Casement noted the truth of Bismarck’s view that England had made Europe into an “armed camp”. England compelled every continental nation to place itself on a permanent war-footing and build navies to defend their commerce as they entered the world market owned by England. They had to build navies because Britain refused to regard private property at sea as having the same rights as property on land. It was open to confiscation on the Royal Navy’s whim. Britain’s ruling of the waves meant that everyone’s property on the seas was fair game when England decided war was needed to disrupt the development of Europe. What could Germany do?
Britain said to the world that no one was allowed to build a navy half the size of the Royal Navy. This was known as the Two Power Standard – which could become a three or four Power Standard if required. Because Germany seemed to be ignoring this rule it was said to be after world domination. So the British plan was to:
1. Destroy her navy
2. Ruin her factories
3. Capture her trade
4. Confiscate her merchant marine
5. Dismember her territory
5. Teach her to never compete again.
Casement saw the War as not only aimed at destroying Germany but also at ruining France and Russia in the process by engulfing those countries in the bulk of the fighting on land and the destruction that ensued. Britain could remain largely aloof from the catastrophe from the security of its island fastness and make hay in the aftermath. All that was needed was the traditional detachment from the destruction. In the first year of war a kind of semi-detachment was largely achieved with the Royal Navy plus an expanded Expeditionary Force, but then England had to commit herself more substantially to land war as her allies proved not up to the job of destroying Germany.
Casement’s second article on the Pacific Blockade (meaning “peaceful” blockade) concerns Greece. It is about the British/Allied violation of Greek neutrality during a Great War that England was originally claiming to fight because of a violation of Belgian neutrality.
English Liberalism was opposed to military conscription. A conscript army was seen as an unnecessary luxury for an island state without frontiers to defend which only needed to dominate the seas to maintain world dominance. Liberalism saw entanglement in war as bad for commerce once Britain had control of the world market. There was a moral aspect to opposition to war as well, of course. But it had become a principle of Liberalism to oppose conscription to hinder entanglement in continental fighting and that made it necessary, once the Germans had not been defeated quickly, to get others to do the fighting for Britain – the fighting that the Liberal Party was reluctant to impose on its own citizens for fear of interfering with their freedoms. So began the process of intimidating and bribing other nations to fight to avoid Conscription at home.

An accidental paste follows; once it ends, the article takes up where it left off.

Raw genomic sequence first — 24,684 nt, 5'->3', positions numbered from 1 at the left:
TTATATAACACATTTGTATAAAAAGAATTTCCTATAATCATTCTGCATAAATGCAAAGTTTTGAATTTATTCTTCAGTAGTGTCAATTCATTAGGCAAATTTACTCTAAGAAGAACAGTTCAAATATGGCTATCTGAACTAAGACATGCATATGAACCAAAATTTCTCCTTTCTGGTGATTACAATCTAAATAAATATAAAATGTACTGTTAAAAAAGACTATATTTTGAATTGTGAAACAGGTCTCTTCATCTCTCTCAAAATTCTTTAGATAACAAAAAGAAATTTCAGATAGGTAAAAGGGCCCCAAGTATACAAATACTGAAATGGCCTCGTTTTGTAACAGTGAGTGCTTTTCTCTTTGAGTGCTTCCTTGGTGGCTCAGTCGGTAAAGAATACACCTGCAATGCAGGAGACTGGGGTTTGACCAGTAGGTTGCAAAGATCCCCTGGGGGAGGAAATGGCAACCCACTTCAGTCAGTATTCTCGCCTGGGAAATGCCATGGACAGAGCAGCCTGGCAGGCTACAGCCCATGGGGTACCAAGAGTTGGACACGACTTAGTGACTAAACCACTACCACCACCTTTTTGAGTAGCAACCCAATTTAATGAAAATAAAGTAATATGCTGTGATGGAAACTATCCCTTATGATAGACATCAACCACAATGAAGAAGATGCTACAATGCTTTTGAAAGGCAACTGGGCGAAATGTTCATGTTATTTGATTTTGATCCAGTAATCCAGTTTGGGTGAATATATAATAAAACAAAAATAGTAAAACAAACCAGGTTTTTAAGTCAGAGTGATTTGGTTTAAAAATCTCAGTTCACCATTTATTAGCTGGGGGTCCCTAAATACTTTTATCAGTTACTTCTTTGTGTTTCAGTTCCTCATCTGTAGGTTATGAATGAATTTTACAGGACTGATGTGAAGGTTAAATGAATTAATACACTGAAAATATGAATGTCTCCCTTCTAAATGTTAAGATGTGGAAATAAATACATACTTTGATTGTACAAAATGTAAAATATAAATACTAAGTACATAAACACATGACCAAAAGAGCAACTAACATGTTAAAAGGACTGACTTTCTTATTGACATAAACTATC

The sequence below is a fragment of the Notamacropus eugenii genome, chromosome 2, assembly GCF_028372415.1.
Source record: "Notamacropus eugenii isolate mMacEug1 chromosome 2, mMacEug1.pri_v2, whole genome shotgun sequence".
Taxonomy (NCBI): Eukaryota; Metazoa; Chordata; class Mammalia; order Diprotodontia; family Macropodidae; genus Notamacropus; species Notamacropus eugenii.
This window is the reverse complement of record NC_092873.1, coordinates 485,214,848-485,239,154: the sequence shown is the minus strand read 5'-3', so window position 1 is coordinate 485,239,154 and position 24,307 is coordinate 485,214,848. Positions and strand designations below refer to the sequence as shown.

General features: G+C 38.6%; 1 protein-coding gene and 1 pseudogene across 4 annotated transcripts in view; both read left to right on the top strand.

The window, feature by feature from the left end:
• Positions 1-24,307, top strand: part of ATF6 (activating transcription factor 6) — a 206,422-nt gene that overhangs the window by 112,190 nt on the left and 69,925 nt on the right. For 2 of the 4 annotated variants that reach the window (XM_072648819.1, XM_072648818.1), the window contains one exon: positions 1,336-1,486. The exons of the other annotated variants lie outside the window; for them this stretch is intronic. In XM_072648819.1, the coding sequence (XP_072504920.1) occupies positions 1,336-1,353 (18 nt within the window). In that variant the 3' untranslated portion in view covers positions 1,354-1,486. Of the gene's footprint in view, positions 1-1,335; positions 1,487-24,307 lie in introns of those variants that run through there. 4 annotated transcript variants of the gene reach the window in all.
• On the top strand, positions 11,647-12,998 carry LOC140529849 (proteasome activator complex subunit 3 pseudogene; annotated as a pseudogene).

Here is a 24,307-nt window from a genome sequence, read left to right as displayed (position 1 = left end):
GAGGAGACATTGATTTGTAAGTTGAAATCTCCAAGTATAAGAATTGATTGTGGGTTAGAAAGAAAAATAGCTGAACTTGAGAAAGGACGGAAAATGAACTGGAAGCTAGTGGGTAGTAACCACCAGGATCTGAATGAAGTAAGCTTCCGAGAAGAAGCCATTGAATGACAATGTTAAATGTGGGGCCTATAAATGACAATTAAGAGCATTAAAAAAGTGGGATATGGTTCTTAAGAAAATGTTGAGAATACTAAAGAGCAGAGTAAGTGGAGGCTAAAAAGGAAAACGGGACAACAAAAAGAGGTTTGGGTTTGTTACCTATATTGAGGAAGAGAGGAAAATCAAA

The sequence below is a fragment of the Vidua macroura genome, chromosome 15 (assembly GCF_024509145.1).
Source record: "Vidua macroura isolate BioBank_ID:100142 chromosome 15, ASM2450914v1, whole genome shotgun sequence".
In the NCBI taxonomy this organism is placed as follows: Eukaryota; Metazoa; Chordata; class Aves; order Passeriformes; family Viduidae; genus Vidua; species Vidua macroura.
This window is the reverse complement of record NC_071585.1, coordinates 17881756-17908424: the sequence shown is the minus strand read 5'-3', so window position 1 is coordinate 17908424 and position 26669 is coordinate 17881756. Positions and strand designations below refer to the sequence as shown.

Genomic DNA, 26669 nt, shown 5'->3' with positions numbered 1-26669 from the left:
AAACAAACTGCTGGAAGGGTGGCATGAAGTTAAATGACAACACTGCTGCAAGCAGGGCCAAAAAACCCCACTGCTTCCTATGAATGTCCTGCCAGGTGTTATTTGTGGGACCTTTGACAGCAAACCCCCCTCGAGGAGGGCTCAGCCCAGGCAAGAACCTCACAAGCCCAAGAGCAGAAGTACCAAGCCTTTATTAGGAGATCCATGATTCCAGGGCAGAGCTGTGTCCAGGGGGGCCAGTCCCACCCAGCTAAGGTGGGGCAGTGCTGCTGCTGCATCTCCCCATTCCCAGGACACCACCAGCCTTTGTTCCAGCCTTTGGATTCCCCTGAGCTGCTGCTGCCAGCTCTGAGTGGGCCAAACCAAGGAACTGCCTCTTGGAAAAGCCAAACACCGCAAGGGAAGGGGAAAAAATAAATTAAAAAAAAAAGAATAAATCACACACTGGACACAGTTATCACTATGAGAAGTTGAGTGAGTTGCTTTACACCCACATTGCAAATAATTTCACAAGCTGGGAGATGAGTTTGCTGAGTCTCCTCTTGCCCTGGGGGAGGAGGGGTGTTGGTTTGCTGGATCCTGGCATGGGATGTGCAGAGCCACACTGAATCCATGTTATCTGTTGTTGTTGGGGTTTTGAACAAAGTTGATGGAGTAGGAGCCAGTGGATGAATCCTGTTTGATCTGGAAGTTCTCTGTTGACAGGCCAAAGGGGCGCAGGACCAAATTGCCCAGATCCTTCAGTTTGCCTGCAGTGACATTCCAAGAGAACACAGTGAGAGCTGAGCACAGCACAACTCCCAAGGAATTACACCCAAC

While Liberal England hesitated to compel its own citizens to fight it trumpeted its crusade around the world looking for manpower to wage its moral War. The Liberal Government went to the neutral countries of Europe, carrying the message that this was a War of Good versus Evil and it would be morally inexcusable for them to abstain from it. But the contradiction of the whole thing began to disable Liberalism. To uphold the voluntary principle moral propaganda had to be churned out to the maximum to get the volunteers and stave off Conscription. But this begged the question why the Government was not compelling its citizens to fight the thing that was supposed to be the most evil thing the world had ever produced?
Casement points out that the difference between Liberals and Unionists regarding the coaxing of Greece into the War was one of form rather than substance. The Liberals, with their moral sensibilities and conscious of how they had themselves been brought to support the War, talked of executing “a form of pacific pressure to which Greece is peculiarly susceptible” (Daily News, 22.11.15) and used “euphemisms” to minimise the aggression implied in such threats. British activity against was merely to “assist the King of Greece to arrive at a decision” – namely the right one. The Greeks needed to “see sense”, which really meant co-operating with the British interest.
Casement predicted that British moral, political and military pressure to enlist the reluctant Greeks in their Great War would be absolutely disastrous for Greece if they succumbed to the pressure. And he was proved absolutely right.
Casement also noted how the Armenians were to be used as pawns in the British game of destroying the Ottoman Empire through the promotion of Insurrection. The Turks were to be encouraged into arranging an “Armenian Massacre” to provide moral cover for the British Imperialist land grab of Palestine and Mesopotamia. That would tug at the heart strings of the English Liberals of the Gladstonian tradition and make them good war-mongers. Arnold Toynbee and Lord Bryce were at the ready. The Armenians themselves were expendable, in all senses.
Casement was a consistent Liberal who was appalled at the great departure from principle that led to the catastrophe. He saw the moral hypocrisy, stood his ground and chose sides. He was not just an Irish Nationalist availing of England’s difficulty, he was a principled Liberal standing up for the historic principles abandoned in the moral collapse of Liberalism in August 1914. And that is why he did what he did.